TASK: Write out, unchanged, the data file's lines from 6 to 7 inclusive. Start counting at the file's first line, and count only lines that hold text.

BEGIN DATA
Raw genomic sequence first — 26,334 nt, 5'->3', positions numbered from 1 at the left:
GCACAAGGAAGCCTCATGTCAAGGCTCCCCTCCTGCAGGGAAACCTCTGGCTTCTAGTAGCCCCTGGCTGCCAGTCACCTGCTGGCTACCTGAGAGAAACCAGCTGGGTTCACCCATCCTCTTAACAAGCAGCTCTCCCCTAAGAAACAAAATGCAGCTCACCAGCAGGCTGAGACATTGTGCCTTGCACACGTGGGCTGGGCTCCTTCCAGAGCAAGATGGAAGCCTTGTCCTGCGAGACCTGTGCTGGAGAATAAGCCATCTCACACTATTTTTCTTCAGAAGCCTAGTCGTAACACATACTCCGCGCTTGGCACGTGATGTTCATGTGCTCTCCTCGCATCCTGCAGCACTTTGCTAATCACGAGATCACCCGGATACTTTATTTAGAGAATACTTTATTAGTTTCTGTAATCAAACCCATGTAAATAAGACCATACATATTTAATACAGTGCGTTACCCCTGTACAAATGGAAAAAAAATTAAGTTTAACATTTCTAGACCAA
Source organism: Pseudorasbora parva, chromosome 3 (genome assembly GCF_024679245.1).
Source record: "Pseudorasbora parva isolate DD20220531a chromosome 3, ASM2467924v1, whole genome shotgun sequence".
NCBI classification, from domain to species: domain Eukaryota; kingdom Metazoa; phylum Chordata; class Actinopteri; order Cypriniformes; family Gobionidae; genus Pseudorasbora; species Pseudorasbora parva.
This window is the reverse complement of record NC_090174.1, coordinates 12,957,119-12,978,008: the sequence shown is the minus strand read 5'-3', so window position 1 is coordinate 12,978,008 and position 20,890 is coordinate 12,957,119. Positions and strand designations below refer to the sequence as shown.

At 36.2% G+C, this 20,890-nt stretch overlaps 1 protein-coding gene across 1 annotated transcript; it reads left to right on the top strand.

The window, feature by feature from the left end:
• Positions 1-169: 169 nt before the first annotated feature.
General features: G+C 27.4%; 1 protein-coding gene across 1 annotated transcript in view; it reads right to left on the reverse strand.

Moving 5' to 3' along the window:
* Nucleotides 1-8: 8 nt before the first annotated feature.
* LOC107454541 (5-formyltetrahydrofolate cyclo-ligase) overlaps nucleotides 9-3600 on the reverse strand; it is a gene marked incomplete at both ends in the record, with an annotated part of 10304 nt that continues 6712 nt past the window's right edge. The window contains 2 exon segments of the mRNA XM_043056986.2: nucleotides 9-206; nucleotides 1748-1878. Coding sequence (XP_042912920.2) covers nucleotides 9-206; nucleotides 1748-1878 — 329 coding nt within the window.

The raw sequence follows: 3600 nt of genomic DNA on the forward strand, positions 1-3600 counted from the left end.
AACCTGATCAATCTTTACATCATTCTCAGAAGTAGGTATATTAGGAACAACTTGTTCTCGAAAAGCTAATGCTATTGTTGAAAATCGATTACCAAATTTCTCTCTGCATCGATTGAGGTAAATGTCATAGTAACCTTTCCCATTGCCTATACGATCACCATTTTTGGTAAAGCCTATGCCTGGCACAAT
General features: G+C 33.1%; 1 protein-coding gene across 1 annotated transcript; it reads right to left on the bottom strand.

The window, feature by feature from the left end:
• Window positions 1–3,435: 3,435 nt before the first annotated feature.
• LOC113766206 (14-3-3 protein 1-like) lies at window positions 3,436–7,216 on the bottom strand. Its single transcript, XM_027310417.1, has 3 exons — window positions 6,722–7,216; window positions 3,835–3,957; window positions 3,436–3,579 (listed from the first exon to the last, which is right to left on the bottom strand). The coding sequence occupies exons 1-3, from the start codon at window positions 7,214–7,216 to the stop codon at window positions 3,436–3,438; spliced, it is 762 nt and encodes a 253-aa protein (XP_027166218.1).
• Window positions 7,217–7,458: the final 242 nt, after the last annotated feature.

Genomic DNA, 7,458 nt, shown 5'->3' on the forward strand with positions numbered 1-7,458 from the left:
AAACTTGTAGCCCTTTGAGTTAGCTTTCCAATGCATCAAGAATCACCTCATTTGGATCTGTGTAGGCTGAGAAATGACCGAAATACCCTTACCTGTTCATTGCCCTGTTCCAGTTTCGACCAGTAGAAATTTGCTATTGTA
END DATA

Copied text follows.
This window is the reverse complement of record NC_090174.1, coordinates 12,957,119-12,978,008: the sequence shown is the minus strand read 5'-3', so window position 1 is coordinate 12,978,008 and position 20,890 is coordinate 12,957,119. Positions and strand designations below refer to the sequence as shown.

At 36.2% G+C, this 20,890-nt stretch overlaps 1 protein-coding gene across 1 annotated transcript; it reads left to right on the top strand.